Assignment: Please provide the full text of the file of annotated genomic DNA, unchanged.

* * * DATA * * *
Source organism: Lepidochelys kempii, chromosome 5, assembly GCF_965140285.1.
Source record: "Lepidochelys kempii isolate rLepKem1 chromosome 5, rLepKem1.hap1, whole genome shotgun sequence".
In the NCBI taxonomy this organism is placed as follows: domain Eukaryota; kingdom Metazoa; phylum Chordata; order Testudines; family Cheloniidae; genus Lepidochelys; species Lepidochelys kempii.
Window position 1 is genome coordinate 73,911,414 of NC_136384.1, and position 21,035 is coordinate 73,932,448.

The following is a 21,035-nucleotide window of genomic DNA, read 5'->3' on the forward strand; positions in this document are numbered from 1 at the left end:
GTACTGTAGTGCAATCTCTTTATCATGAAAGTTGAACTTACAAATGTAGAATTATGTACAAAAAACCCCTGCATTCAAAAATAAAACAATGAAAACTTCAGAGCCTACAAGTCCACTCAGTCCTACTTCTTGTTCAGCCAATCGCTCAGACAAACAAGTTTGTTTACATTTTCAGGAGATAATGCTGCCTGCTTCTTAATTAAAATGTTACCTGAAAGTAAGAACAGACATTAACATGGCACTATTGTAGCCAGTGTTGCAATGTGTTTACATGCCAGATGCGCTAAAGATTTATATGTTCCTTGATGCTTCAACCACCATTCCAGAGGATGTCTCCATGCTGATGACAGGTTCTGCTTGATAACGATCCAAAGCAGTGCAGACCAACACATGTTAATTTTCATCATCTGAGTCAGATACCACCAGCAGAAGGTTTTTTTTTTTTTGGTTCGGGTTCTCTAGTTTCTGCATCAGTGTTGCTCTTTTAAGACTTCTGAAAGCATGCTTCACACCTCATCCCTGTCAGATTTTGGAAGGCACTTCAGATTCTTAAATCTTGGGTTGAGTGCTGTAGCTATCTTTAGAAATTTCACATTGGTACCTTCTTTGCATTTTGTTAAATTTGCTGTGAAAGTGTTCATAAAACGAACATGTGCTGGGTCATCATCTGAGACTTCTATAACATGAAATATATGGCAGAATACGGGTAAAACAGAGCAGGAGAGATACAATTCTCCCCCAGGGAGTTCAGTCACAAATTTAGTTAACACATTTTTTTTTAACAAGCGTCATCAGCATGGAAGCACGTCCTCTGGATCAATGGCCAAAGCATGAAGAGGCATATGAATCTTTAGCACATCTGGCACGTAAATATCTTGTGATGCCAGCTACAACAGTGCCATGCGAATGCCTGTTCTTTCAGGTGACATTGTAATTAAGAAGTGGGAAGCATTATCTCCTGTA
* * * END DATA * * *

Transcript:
Source organism: Lepidochelys kempii, chromosome 5, assembly GCF_965140285.1.
Source record: "Lepidochelys kempii isolate rLepKem1 chromosome 5, rLepKem1.hap1, whole genome shotgun sequence".
In the NCBI taxonomy this organism is placed as follows: domain Eukaryota; kingdom Metazoa; phylum Chordata; order Testudines; family Cheloniidae; genus Lepidochelys; species Lepidochelys kempii.
Window position 1 is genome coordinate 73,911,414 of NC_136384.1, and position 21,035 is coordinate 73,932,448.

The following is a 21,035-nucleotide window of genomic DNA, read 5'->3' on the forward strand; positions in this document are numbered from 1 at the left end:
GTACTGTAGTGCAATCTCTTTATCATGAAAGTTGAACTTACAAATGTAGAATTATGTACAAAAAACCCCTGCATTCAAAAATAAAACAATGAAAACTTCAGAGCCTACAAGTCCACTCAGTCCTACTTCTTGTTCAGCCAATCGCTCAGACAAACAAGTTTGTTTACATTTTCAGGAGATAATGCTGCCTGCTTCTTAATTAAAATGTTACCTGAAAGTAAGAACAGACATTAACATGGCACTATTGTAGCCAGTGTTGCAATGTGTTTACATGCCAGATGCGCTAAAGATTTATATGTTCCTTGATGCTTCAACCACCATTCCAGAGGATGTCTCCATGCTGATGACAGGTTCTGCTTGATAACGATCCAAAGCAGTGCAGACCAACACATGTTAATTTTCATCATCTGAGTCAGATACCACCAGCAGAAGGTTTTTTTTTTTTTGGTTCGGGTTCTCTAGTTTCTGCATCAGTGTTGCTCTTTTAAGACTTCTGAAAGCATGCTTCACACCTCATCCCTGTCAGATTTTGGAAGGCACTTCAGATTCTTAAATCTTGGGTTGAGTGCTGTAGCTATCTTTAGAAATTTCACATTGGTACCTTCTTTGCATTTTGTTAAATTTGCTGTGAAAGTGTTCATAAAACGAACATGTGCTGGGTCATCATCTGAGACTTCTATAACATGAAATATATGGCAGAATACGGGTAAAACAGAGCAGGAGAGATACAATTCTCCCCCAGGGAGTTCAGTCACAAATTTAGTTAACACATTTTTTTTTAACAAGCGTCATCAGCATGGAAGCACGTCCTCTGGATCAATGGCCAAAGCATGAAGAGGCATATGAATCTTTAGCACATCTGGCACGTAAATATCTTGTGATGCCAGCTACAACAGTGCCATGCGAATGCCTGTTCTTTCAGGTGACATTGTAATTAAGAAGTGGGAAGCATTATCTCCTGTA